Joe Carnahan on survivalist films

The director of The Grey chats about a few of his favorite man-vs.-nature flicks.

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  • The Grey's Liam Neeson, left, and director Joe Carnahan

  • Dersu Uzala (1975)

  • Touching the Void (2003)

  • Deliverance (1972)

The Grey's Liam Neeson, left, and director Joe Carnahan


"I can relate to the concept of someone feeling lost," says Joe Carnahan, and for a second, the 42-year-old director slows down his amiable, rat-a-tat-tat style of conversing. "After my last movie [the 2010 big-screen adaptation of The A-Team], I felt like: Did I somehow turn into one of those Hollywood assholes? I need to fight my way out of the wilderness and get back to making leaner, meaner movies like Narc (2002), which is really what led me to this project." Carnahan takes a deep breath, then lets out a gruff laugh. "Though I fully admit that my problem isn't remotely comparable to fighting killer wolves in the middle of nowhere."

Not quite, no. But if it took his going through the blockbuster meat grinder to give us The Grey, in which Liam Neeson and a band of cohorts brave the elements after a plane crash in Alaska—and, yes, battle a pack of territorial timber wolves who pick them off one by one—then his Hollywood tour of duty wasn't a complete waste. It's a relentlessly tense thriller (imagine The Thing as penned by Jack London) and the latest entry in a subgenre that pits man against nature at its most extreme: the survivalist film. We asked Mr. Carnahan to chat about his favorite examples of the genre, as well as those that directly influenced The Grey.

Dersu Uzula (1975)

If you want to talk about films in which people have to conquer unforgiving landscapes, you have to give it up for this Akira Kurosawa movie. It's based on a memoir of a Russian explorer and his attempt to chart the Siberian tundra, aided by this native old man who's been living there for ages. There's such a brutality to how Kurosawa presents the outdoors, and yet he's still willing to let the story breathe, to let the movie slowly unfold at its own pace. It was a huge influence on how we did The Grey,in terms of its look and feel.

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The Naked Prey (1966)

Cornel Wilde is a big-game hunter who has to outrun and outwit an African tribe in the wilderness, all without using any weapons. That Wilde also directed it is even more impressive, plus the entire film has almost no dialogue! The way he shoots nature here...he makes the outdoors seem monstrous. And this was back when you could do things like show a bull elephant being slaughtered on film—there's a savagery here that you couldn't get away with now. The whole thing is just fucking amazing!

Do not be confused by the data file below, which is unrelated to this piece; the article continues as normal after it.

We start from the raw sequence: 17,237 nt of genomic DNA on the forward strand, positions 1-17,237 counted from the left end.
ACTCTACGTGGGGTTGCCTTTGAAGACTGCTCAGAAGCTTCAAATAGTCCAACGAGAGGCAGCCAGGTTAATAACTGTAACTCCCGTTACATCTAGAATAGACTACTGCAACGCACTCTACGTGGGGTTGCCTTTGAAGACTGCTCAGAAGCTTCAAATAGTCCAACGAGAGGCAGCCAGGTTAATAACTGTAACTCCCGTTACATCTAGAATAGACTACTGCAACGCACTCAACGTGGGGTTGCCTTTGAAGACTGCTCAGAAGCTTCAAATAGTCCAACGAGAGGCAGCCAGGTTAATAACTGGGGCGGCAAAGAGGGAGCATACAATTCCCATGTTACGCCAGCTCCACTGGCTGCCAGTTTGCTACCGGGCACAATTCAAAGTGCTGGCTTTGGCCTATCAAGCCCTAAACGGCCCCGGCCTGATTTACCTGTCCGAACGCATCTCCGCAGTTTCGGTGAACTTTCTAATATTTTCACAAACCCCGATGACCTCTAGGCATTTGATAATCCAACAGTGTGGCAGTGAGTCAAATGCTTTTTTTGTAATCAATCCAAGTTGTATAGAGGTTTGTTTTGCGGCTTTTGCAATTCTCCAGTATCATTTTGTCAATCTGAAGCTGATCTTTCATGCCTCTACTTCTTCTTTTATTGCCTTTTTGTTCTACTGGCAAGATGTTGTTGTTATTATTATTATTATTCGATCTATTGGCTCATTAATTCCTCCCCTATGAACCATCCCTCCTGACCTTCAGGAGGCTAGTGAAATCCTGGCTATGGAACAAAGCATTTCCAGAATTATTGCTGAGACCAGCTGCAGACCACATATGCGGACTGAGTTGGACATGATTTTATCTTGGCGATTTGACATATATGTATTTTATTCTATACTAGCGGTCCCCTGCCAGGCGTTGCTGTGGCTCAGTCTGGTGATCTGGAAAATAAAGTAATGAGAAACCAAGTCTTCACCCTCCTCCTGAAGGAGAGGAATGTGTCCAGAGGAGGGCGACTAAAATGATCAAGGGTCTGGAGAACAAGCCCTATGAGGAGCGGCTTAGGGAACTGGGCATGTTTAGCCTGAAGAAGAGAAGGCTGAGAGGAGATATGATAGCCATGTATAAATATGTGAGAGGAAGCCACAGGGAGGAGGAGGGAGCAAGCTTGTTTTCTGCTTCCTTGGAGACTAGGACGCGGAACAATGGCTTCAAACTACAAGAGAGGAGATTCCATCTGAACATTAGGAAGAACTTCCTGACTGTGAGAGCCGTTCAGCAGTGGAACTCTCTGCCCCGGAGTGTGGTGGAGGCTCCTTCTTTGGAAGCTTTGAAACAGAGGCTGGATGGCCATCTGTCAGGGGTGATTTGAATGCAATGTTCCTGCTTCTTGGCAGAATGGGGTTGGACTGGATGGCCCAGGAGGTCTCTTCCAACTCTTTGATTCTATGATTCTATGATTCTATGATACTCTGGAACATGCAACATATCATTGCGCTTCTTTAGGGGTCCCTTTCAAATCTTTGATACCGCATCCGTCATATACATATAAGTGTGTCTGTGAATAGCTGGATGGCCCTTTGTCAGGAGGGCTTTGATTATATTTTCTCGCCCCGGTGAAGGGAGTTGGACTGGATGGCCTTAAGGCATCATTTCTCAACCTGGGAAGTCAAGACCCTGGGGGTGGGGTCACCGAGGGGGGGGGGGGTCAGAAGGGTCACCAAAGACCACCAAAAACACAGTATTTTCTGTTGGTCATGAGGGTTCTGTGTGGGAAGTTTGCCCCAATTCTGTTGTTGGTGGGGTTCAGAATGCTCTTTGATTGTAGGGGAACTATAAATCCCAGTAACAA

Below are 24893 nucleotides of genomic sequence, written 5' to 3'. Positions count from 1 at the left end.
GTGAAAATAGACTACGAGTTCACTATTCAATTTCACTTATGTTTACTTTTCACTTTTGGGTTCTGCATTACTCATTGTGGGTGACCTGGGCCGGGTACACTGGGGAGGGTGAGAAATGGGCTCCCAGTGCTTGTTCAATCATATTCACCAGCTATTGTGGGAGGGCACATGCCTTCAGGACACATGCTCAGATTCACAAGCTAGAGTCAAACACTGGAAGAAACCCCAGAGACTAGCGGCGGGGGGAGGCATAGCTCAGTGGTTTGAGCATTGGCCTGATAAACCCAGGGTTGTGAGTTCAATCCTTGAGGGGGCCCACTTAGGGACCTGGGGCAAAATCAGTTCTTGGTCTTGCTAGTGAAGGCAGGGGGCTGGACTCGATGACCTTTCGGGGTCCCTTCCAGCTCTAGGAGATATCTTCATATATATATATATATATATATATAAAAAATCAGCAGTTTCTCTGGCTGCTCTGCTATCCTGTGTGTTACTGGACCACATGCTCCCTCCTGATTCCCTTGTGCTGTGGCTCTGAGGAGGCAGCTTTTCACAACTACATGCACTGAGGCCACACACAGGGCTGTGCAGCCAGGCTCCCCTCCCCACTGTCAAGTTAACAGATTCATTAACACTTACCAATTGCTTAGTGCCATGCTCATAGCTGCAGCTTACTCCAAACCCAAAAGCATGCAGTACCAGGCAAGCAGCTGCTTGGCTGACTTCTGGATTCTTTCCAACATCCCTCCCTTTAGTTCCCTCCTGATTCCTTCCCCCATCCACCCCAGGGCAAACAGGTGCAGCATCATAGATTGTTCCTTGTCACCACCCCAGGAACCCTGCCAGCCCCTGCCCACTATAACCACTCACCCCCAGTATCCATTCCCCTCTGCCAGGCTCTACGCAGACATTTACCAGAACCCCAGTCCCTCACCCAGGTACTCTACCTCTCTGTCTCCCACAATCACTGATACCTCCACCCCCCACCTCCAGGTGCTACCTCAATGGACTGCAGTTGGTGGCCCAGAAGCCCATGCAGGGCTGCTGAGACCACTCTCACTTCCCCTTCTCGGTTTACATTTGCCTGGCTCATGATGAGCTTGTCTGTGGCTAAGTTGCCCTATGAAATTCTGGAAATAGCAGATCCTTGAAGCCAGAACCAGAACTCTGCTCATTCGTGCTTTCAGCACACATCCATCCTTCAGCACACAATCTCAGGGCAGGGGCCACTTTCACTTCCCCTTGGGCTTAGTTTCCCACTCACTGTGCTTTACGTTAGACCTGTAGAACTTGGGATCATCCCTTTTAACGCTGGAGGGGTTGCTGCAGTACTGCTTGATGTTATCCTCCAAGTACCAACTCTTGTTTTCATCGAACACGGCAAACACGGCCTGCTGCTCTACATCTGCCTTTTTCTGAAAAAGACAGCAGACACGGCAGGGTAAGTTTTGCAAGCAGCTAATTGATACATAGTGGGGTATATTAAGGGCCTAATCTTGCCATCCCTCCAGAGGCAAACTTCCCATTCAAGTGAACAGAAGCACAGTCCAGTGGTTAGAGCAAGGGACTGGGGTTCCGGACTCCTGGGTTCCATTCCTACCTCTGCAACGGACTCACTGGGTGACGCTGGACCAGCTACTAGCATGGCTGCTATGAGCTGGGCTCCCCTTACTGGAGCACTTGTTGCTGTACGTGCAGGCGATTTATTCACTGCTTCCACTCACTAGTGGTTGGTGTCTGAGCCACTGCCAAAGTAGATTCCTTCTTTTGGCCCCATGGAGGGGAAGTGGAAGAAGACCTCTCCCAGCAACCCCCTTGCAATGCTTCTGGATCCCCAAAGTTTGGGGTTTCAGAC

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Touching the Void (2003)

Kevin MacDonald's movie about a real-life climber who was left for dead in the Peruvian Andes—and made it out alive—isn't a documentary, and it isn't a fictional film. I don't know how you'd classify it, but frankly, I don't care; I just know that I love it. He's made this incredibly powerful meditation on determinism; it's one of the few times I've ever seen the ebb and flow of the human survival instinct captured in a film. You feel like you see this guy will himself back to safety right before your eyes.

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Deliverance (1972)

It's funny, because Deliverance is absolutely a survivalist film in almost every aspect except for location; these guys really aren't that cut off from civilization. But there's a cultural remoteness at work here, which is such an interesting way of treating the genre's conventions. It's still basically "people who are stranded where they don't belong, and have to use their wits and skills to stay alive"—the bread-and-butter of all survivalist movies. The fact that these four river-rafters are only a stone's throw from their everyday, normal world is partially what freaked so many people out back in the '70s. And really, you can't beat this film in terms of having a predatory vibe, which we lifted heavily for The Grey. Hopefully, our movie does for wolves what John Boorman's film did for hillbilly rapists.

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Apocalypto (2006)

Again, it's another tweak on what we think of as a man-vs.-nature movie; this time, you've got a protagonist that's familiar with the terrain he has to travel through. This isn't the typical stranger-in-a-strange-land scenario, like some of the other films I've mentioned. I tried to borrow certain aspects of Apocalypto's style, which manages to be both spare and very blunt: The guy has to get home or else his wife is going to drown in a pit. Period. But you're talking about a hero who has to overcome obstacles in harsh landscape while he's being pursued, so there you go. [Laughs] He's not exactly a novice when it comes to making his way through the jungle, and that twist makes allthe difference.

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